HILL, C. J. (dissenting).
The act of April 24, 1903 (Acts 1903, p. 306), and the agreed statement of facts, present broadly this question: Has the state the power to make it unlawful for nonresident owners of real estate to shoot and hunt game and to fish on their own or the state's property at any season, while permitting residents to shoot and hunt and fish on their own and the state's property during seasons not prohibited by general and special game laws, known as the “open season.” This question must be answered in the affirmative, unless there is a property interest in fish and game found on, over, or under the surface of the real estate owned by such nonresidents, for the manifest intention of the General Assembly, as evidenced by the fourth section of said act, and the object and purpose of the act as a whole, is to make unlawful hunting and fishing by nonresidents. No exception is made in favor of nonresidents on their own land, and hence it must be concluded that the General Assembly intended to exclude nonresidents from the privilege or property interest, as it may be construed, of hunting and fishing on their own lands, while granting the right to residents, within certain seasons, of hunting and fishing on their own lands and the lands and waters of the state. To restrict the plain language of the act to hunting and fishing on the public lands and waters would simply be judicial legislation. Therefore the question must be met, has the state power to do this?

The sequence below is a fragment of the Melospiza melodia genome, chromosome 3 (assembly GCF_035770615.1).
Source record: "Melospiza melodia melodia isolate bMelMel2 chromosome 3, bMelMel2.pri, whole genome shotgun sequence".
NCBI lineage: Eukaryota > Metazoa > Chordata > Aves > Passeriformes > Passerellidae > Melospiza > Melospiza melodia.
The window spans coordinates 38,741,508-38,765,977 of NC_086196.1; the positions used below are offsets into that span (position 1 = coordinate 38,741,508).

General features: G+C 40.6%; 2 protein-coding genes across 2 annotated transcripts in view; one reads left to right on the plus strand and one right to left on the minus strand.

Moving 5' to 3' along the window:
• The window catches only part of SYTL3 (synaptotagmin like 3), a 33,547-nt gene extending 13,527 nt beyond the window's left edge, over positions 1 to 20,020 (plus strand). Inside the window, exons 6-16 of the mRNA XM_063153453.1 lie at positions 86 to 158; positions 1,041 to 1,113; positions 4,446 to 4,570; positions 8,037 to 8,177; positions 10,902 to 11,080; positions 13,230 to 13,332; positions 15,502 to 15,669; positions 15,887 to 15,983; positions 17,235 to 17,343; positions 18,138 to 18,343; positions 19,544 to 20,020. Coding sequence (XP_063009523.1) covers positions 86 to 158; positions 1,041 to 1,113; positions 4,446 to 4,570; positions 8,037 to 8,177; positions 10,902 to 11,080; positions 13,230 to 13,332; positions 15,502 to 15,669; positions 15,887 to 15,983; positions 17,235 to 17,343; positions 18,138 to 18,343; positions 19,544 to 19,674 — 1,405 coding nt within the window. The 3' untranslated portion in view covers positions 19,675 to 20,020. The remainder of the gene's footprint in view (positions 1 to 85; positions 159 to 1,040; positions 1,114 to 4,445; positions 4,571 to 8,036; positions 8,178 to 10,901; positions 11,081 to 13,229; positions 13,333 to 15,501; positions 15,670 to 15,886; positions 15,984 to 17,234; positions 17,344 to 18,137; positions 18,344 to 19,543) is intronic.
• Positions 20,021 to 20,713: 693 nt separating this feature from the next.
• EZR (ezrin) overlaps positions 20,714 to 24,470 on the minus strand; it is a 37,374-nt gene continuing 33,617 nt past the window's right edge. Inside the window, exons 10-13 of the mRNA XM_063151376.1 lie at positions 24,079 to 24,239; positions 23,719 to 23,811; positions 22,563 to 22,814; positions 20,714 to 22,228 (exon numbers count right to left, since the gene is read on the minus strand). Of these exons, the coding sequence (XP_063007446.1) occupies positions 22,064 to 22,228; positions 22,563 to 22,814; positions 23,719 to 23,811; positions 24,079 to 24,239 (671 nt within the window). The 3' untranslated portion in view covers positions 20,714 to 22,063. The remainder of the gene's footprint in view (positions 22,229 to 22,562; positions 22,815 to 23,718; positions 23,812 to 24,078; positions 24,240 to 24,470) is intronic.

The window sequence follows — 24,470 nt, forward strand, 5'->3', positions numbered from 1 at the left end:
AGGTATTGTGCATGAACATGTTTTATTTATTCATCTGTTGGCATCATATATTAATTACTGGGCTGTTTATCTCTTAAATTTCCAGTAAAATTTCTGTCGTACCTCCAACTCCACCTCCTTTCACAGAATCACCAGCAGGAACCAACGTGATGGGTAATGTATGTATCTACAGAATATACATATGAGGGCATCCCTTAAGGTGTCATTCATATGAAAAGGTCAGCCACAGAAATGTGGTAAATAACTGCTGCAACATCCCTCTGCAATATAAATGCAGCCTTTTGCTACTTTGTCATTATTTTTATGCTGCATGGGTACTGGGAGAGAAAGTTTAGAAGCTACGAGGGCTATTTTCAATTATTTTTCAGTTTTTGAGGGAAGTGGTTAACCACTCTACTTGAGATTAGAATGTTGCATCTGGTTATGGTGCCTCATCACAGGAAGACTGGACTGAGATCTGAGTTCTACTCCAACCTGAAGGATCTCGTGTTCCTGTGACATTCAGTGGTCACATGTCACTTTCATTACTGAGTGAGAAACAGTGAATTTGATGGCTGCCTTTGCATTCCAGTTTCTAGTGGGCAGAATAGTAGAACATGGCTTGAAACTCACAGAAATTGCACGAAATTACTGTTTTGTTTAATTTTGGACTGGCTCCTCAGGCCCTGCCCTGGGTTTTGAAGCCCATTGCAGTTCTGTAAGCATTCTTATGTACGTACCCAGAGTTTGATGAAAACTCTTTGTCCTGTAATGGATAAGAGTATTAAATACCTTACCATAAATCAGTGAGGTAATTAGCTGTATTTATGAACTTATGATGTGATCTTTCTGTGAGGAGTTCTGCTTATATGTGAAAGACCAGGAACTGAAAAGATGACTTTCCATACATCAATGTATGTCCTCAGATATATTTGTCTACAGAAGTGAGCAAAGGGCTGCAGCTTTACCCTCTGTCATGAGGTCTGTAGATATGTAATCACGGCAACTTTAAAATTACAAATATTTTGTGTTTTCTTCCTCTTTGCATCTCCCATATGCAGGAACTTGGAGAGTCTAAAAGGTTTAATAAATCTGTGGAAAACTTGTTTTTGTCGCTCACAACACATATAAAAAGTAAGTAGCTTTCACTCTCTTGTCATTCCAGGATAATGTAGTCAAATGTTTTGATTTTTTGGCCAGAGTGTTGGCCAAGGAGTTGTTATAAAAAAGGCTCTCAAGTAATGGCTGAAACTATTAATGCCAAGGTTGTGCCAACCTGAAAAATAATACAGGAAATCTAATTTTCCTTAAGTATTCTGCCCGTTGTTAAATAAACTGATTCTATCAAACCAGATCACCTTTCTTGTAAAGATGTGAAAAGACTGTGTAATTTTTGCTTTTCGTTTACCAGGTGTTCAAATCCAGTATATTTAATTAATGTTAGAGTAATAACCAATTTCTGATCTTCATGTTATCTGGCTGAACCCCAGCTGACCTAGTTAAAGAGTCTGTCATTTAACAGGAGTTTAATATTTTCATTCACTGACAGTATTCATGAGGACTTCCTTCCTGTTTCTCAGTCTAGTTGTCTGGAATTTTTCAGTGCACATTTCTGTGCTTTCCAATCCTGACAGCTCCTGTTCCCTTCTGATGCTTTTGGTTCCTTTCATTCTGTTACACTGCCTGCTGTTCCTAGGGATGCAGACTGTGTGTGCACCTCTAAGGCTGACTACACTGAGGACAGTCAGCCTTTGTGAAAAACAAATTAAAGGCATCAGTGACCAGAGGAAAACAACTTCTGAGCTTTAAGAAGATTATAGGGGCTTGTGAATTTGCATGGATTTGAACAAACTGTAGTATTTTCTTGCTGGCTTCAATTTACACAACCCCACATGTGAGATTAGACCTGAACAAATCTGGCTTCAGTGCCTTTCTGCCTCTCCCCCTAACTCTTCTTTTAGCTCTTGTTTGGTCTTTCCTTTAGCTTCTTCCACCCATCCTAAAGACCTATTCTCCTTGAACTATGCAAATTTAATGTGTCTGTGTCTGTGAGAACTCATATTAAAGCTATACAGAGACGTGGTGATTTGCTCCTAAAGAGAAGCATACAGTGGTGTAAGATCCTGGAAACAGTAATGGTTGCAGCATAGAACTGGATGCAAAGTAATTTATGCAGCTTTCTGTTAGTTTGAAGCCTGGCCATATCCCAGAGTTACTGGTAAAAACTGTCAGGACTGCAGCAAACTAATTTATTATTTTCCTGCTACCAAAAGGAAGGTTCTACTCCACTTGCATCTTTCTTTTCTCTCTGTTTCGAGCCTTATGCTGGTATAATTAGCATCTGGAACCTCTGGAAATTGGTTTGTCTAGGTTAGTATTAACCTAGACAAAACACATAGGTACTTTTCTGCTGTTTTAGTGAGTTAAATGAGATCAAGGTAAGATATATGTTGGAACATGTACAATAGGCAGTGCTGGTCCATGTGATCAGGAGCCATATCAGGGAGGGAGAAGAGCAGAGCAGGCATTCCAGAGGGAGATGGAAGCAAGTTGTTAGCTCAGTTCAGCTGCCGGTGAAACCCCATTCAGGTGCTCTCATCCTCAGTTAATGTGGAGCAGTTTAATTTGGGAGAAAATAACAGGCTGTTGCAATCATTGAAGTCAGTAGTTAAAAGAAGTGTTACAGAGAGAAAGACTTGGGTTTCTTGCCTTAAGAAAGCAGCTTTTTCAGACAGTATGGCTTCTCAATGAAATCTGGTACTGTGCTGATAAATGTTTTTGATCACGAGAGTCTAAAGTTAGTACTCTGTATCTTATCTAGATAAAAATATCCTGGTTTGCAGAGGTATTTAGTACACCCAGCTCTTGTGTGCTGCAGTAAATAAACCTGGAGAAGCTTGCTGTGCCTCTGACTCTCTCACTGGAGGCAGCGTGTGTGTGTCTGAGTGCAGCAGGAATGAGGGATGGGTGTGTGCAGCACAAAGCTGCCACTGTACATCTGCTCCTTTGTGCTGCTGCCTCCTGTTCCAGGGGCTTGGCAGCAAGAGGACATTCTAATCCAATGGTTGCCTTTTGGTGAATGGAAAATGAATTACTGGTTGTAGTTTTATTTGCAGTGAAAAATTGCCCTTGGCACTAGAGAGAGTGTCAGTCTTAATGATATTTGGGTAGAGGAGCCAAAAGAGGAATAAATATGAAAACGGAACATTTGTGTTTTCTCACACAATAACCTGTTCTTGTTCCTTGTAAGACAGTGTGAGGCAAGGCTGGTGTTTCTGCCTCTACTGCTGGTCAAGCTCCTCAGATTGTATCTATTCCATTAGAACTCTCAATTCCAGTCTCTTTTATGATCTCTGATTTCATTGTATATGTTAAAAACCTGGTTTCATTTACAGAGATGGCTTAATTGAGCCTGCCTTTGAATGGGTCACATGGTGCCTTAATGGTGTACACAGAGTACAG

If the right to hunt and fish on one's own land is a property right inhering to the ownership of the soil, then this act is offensive to the clause in the fourteenth amendment to the Constitution of the United States, and the same clause in section 8, art. 1, Const. Ark., providing that no person shall be deprived of “life, liberty or property without due process of law.” This “due process of law” clause is the mudsill of constitutional government. The rough barons of England wrote it, almost with their swords, into Magna Charta, in these words: “No freeman shall be taken, or imprisoned, or be disseized of his freehold, or liberties, or free customs, or be outlawed or exiled, or any otherwise destroyed; nor will we pass upon him nor condemn him, but by the lawful judgment of his peers, or by the law of the land.” These principles have lost no force in their more concise statement in our Bill of Rights, state and federal. Counsel for appellee eloquently say: “These few but pregnant lines, fortified as they are by the federal Constitution, are all that stand between us and the abyss of despotism or the hell of anarchy.” Therefore a court must pause and carefully consider whether the legislation under review seeks to undo the work done at Runnymede. The Supreme Court of the United States is the final arbiter on all questions involving rights asserted under the Constitution of the United States, and its decision on such questions, whether in form to be reviewed by it from this court or not, should be conclusive.